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Interviewing

Benoit

Jul 11, 2012
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Attn: Guys/gals who would consider themselves in any way experienced in the Real World (i.e. postgrads :p ). There's not really another place to put this, but I was wondering if I could get a little advice.

I'm to be involved in an interviewing panel for a major electronics project, where I am the only one on said panel with even a basic understanding of electronic hardware. Which isn't a big deal in itself! The problem is that I have a feeling I'll be trying to eke out important qualities of the candidates, but rather than asking the right questions, I'll be describing what I want and they'll just kind of "nod along".

SO I guess my question is: How do you interview someone for a position without accidentally handing it to them?

To get the gist of my experience interviewing people, please look up the definition of "none".
 

Harald Kapp

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Nov 17, 2011
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Ask "open" questions, i.e. questions that require the candidate to express his opinion or knowledge by himself.

Example:
Do not ask: Would you use a relay or a transistor to switch this load?
Do ask: How would you switch this load.

The first question is a closed question. No only do you hand down alternatives to the candidate (relay, transistor), you also exclude any thinking along aother ways.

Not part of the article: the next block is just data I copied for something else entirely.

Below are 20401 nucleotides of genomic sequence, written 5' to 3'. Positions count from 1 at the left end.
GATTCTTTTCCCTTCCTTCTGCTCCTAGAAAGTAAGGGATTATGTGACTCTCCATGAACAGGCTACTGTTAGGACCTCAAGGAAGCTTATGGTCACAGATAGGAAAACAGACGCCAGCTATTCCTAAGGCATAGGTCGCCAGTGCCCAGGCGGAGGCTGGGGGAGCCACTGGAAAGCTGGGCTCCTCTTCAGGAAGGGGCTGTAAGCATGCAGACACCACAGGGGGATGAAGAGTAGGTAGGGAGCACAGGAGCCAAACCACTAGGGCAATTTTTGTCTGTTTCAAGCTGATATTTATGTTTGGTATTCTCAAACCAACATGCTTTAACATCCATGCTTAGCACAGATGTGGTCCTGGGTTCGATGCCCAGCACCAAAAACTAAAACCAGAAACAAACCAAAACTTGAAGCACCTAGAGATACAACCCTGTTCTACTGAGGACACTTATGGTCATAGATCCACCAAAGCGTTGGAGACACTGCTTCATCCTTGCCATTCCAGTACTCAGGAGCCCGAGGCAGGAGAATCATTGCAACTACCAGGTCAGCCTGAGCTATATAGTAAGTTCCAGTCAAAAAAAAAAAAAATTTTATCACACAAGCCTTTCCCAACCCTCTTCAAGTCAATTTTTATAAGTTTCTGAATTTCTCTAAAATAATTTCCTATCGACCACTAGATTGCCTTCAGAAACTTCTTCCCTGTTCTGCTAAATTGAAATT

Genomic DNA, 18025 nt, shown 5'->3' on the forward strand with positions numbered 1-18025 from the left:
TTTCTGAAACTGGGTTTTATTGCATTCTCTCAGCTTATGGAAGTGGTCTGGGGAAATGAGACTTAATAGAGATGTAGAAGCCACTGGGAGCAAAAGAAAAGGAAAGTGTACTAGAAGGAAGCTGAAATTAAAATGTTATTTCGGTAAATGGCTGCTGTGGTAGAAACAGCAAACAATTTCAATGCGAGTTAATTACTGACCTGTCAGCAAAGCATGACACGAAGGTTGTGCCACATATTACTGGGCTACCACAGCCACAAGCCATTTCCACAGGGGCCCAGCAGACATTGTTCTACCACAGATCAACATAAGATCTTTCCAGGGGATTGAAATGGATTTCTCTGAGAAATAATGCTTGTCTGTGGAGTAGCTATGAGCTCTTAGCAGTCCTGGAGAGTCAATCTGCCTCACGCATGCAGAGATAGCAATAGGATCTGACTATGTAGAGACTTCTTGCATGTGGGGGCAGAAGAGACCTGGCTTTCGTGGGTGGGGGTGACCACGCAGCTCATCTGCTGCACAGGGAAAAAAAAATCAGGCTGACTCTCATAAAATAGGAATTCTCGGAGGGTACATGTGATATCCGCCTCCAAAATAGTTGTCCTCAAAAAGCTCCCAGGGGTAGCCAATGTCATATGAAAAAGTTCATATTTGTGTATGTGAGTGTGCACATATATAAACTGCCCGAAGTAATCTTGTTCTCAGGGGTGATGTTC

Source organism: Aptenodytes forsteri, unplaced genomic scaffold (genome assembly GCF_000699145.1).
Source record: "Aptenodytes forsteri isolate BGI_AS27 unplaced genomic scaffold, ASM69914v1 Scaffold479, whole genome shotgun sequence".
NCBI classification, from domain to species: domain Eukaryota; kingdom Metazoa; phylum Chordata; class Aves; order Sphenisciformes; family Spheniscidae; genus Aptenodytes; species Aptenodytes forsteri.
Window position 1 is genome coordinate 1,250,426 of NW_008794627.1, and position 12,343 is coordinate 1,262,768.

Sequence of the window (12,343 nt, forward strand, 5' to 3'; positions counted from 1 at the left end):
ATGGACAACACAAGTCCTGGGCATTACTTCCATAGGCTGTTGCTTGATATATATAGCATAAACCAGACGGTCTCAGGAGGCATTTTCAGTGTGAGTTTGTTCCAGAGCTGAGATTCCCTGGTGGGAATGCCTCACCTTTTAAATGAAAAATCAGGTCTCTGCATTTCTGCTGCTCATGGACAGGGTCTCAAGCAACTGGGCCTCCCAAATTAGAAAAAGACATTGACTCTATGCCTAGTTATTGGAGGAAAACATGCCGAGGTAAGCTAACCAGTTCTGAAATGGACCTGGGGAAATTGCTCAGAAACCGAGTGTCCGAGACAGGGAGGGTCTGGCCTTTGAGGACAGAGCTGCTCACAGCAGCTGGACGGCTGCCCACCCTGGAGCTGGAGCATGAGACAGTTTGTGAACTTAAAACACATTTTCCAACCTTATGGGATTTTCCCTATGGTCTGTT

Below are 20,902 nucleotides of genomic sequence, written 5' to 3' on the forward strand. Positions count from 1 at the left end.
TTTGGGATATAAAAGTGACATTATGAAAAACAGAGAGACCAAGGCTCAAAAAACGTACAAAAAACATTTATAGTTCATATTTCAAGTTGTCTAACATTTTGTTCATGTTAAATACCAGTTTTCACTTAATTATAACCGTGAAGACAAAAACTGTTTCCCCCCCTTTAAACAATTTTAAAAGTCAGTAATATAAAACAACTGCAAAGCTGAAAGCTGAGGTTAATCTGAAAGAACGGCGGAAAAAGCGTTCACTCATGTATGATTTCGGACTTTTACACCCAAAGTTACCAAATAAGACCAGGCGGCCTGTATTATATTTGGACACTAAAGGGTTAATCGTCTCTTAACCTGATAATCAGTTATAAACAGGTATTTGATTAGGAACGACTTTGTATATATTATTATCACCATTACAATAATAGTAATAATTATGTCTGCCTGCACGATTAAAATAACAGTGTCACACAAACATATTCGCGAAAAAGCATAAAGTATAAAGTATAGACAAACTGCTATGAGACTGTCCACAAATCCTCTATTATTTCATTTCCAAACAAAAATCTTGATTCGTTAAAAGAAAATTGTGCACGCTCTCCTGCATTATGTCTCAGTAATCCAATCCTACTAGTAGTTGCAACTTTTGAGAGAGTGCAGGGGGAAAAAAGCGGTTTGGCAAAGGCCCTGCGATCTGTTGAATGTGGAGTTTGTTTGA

The second question is open. It requires the candidateto think about the load, possible ways and to switch it.

You can also get a feeling about the thoroughness of thougt on the candidate's side by deliberately omitting information.
Using again above example, ask: How would you switch an electric motor.
Since there are lots of different kinds of motor, there are also lots of possible solutions. All have in common that you need to know more about the motor. If you get a quick answer, it is likely the candidate hasn't well thought about the question. If you get a return question, asking for more details, the candidate is aware of the multitude of possibilities and that he needs more information to answer the question.
It is very likely that you can expect better reasoning from the latter candidate also later during the project phase.

Unfortunately, these tips require some knowledge on the part of the interviewer (you) to be able to ask the right questions and to wisely judge the answers. Otherwise a good actor could tell you fairy tales and you wouldn't know it.

My advice: try to get someone with good electronics knowledge to assist you in the interviews.

Here's some stuff that may help you in a very general way.
 

Benoit

Jul 11, 2012
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Our main electronics guy is based out of office, so we have to make do with myself for the time being. Thanks for the response and information, Harald!
 

Benoit

Jul 11, 2012
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Jul 11, 2012
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Can you Skype him?

I hadn't thought of that, but I'm afraid we're in very different timezones. Plus, I'm out of office right up until the interviews. I will look into it though, it'd be worth it to get even a little bit of insight. Thanks Kris!
 

Benoit

Jul 11, 2012
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Jul 11, 2012
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Hey guys, just to let you know, the interviews went well. I wasn't the bumbling mess I thought I was going to be (well, I did trip over a few words)!

In the end, my boss just split a sheaf of questions between the panel members and we went at it with that, he wanted to ask fairly specific C and firmware-building-related questions.

Thanks for the advice regardless!
 
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